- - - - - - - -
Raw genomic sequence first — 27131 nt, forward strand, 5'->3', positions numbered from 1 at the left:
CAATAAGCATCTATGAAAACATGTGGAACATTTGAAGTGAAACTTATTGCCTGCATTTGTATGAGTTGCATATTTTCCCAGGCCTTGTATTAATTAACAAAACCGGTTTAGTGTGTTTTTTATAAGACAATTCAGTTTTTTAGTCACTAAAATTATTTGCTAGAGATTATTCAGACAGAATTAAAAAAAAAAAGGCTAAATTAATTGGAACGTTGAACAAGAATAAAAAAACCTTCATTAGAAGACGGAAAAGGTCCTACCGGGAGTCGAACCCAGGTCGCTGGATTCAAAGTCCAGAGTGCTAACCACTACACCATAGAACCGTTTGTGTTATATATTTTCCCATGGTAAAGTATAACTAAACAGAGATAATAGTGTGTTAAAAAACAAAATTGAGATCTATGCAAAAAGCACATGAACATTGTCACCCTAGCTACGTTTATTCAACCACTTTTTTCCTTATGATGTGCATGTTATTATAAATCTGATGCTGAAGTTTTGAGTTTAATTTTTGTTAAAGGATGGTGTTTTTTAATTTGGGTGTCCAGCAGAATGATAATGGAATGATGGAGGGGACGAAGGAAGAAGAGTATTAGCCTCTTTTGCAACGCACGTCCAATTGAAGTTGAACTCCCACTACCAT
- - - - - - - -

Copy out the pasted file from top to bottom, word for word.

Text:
Raw genomic sequence first — 27131 nt, forward strand, 5'->3', positions numbered from 1 at the left:
CAATAAGCATCTATGAAAACATGTGGAACATTTGAAGTGAAACTTATTGCCTGCATTTGTATGAGTTGCATATTTTCCCAGGCCTTGTATTAATTAACAAAACCGGTTTAGTGTGTTTTTTATAAGACAATTCAGTTTTTTAGTCACTAAAATTATTTGCTAGAGATTATTCAGACAGAATTAAAAAAAAAAAGGCTAAATTAATTGGAACGTTGAACAAGAATAAAAAAACCTTCATTAGAAGACGGAAAAGGTCCTACCGGGAGTCGAACCCAGGTCGCTGGATTCAAAGTCCAGAGTGCTAACCACTACACCATAGAACCGTTTGTGTTATATATTTTCCCATGGTAAAGTATAACTAAACAGAGATAATAGTGTGTTAAAAAACAAAATTGAGATCTATGCAAAAAGCACATGAACATTGTCACCCTAGCTACGTTTATTCAACCACTTTTTTCCTTATGATGTGCATGTTATTATAAATCTGATGCTGAAGTTTTGAGTTTAATTTTTGTTAAAGGATGGTGTTTTTTAATTTGGGTGTCCAGCAGAATGATAATGGAATGATGGAGGGGACGAAGGAAGAAGAGTATTAGCCTCTTTTGCAACGCACGTCCAATTGAAGTTGAACTCCCACTACCAT